However, perhaps the greatest constraint on China is Xi himself and his demand for absolute conformity.  China boomed when Deng Xiaoping managed for a time to strike a delicate balance between the centralised control of Beijing and the Party, on one side, and the entrepreneurial power of Hong Kong and Shanghai, on the other.  The latter drove the export led boom but also led to a very Chinese form of pluralism which played its part in the 1989 revolt.  The momentum from that boom is still apparent in China’s many amazing achievements over the past thirty years.  However, Chinese entrepreneurship is slowly being strangled by the imposition of Xi’s renewed statist culture that over time could well erode China’s economic dynamism.  In the wake of the pandemic the Asian democracies and the West, the main source of China’s economic power surge, are also increasingly wary of Xi’s Beijing. Rather than move to ease such concerns Xi has taken the opposite course of action and become increasingly belligerent and aggressive. This suggests that Xi is incapable of striking that balance between some personal liberty and economic activity that unleashed China’s long suppressed potential.

Does China pose a threat?

All of the above leads to a final question: does China pose a threat to the region and the world?  It could.  Xi’s power-base is the People’s Liberation Army, the People’s Liberation Army Navy (PLAN) and the People’s Liberation Army Air Force and he ensures that they are at the core of his very concept of China the Mighty.  The PLA is thus being equipped and modernised at a quite remarkable pace shifting the global balance of military power with huge implications for the Americans and NATO that most Europeans seem quite incapable of grasping.  Much of the PLA’s leadership like Xi also have a world-view that encapsulates much that is modern China: a potent mix of Han Chinese nationalism, Party orthodoxy, and a world-view born of a sense of centuries of disrespect, injury and humiliation at the hands of powerful foreigners.  It is also a perfect recipe for political miscalculation, particularly if the domestic situation of the CCP worsens.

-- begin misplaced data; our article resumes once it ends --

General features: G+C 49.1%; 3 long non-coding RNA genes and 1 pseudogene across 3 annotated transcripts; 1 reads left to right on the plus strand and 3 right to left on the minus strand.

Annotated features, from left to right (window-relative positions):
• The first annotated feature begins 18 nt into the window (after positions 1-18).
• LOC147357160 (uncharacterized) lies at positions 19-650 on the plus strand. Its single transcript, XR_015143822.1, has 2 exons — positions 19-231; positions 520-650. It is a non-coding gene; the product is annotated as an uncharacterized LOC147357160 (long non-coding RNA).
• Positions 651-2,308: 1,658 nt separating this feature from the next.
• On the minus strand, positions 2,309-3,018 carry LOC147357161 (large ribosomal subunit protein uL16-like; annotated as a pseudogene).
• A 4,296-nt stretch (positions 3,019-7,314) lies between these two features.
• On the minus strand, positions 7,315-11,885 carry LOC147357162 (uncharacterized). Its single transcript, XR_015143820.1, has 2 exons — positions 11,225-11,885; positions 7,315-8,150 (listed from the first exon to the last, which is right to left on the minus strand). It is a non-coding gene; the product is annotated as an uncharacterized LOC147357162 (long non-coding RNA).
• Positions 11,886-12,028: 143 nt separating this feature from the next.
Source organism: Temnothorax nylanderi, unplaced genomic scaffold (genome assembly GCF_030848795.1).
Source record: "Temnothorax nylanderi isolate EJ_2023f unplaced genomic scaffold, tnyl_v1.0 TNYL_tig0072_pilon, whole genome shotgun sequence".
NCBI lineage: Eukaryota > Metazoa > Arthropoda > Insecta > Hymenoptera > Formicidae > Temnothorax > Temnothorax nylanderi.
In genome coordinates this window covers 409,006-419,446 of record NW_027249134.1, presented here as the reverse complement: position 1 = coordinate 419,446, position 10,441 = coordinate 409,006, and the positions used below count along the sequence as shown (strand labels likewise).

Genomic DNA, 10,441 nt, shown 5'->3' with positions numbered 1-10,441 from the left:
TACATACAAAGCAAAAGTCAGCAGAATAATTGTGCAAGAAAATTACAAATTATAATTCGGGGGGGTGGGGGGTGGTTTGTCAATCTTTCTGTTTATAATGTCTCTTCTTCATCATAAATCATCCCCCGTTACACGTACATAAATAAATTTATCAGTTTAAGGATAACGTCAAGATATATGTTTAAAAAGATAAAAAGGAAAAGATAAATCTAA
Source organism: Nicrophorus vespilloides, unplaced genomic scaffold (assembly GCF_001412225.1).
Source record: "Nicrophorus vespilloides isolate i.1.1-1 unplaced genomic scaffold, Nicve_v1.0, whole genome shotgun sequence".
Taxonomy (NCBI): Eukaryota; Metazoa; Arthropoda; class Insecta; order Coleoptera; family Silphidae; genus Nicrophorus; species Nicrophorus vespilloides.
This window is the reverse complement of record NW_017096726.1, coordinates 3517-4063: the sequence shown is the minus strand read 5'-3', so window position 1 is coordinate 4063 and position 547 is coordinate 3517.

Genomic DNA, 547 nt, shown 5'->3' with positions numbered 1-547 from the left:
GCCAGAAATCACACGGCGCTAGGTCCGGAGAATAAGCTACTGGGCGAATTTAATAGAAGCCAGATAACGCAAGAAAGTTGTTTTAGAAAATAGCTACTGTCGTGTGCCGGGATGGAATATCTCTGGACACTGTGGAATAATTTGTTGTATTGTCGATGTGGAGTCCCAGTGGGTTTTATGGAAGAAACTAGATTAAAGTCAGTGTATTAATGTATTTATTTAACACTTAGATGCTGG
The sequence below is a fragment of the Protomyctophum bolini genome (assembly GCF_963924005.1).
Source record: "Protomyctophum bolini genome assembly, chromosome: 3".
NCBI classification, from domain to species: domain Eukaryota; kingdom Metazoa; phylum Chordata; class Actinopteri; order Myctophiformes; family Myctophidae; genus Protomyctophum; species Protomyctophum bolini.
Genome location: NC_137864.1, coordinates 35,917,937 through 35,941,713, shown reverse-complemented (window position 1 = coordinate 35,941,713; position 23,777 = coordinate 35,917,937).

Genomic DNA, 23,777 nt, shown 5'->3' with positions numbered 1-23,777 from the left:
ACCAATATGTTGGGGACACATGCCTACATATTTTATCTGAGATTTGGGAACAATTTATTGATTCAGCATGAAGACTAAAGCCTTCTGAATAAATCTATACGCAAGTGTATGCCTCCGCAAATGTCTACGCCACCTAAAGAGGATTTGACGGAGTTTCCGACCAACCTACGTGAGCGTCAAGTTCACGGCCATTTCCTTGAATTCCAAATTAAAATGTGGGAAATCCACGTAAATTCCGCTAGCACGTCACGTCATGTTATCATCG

This essentially zero sum world view in which Xi and the Party can only survive if they control all opponents and enemies both foreign and domestic driving Xi’s ambition for China to become the dominant world power by 2049, a century after the founding of Communist China.  Indeed, Xi’s speech marking the centenary of the CCP was a road marker on the route to such power.  Such an uber-competitive world view also means that for Xi China the true test of power will be the eclipse of the US and the kow-towing of Europe and by whatever means necessary.  It is for that reason that Western powers are daily under industrial level of cyber-attack and espionage and why Beijing routinely flouts rules over intellectual property theft.  All that matters is the search for critical comparative advantage at a time and place of Beijing’s choosing.

Is it possible to deal with China?  Yes, if Beijing is accorded the respect its power and status deserve.  However, each and every breach of a treaty and every abuse of enormous power must be responded to.  China also invented what the West today calls statecraft and tradecraft and unlike such regimes in the past, and for all the forces acting on Xi, there is also a sophistication which creates the possibility for mutual interest to be engineered, but if one presumes war with China the Chinese will one day oblige.  Before that happens all and every opportunity must be explored for relatively peaceful coexistence, even if intense strategic competition between China and the Global Democracies is inevitable.

In other words, when dealing with a China that is steadily moving from authoritarian to totalitarian the West and its leaders must be respectful and pragmatic, but also clear-eyed and look well beyond Chinese money.  Belt and chains?  And, always carry a very big stick!


Views expressed in this article are not necessarily those of
SAGE International Australia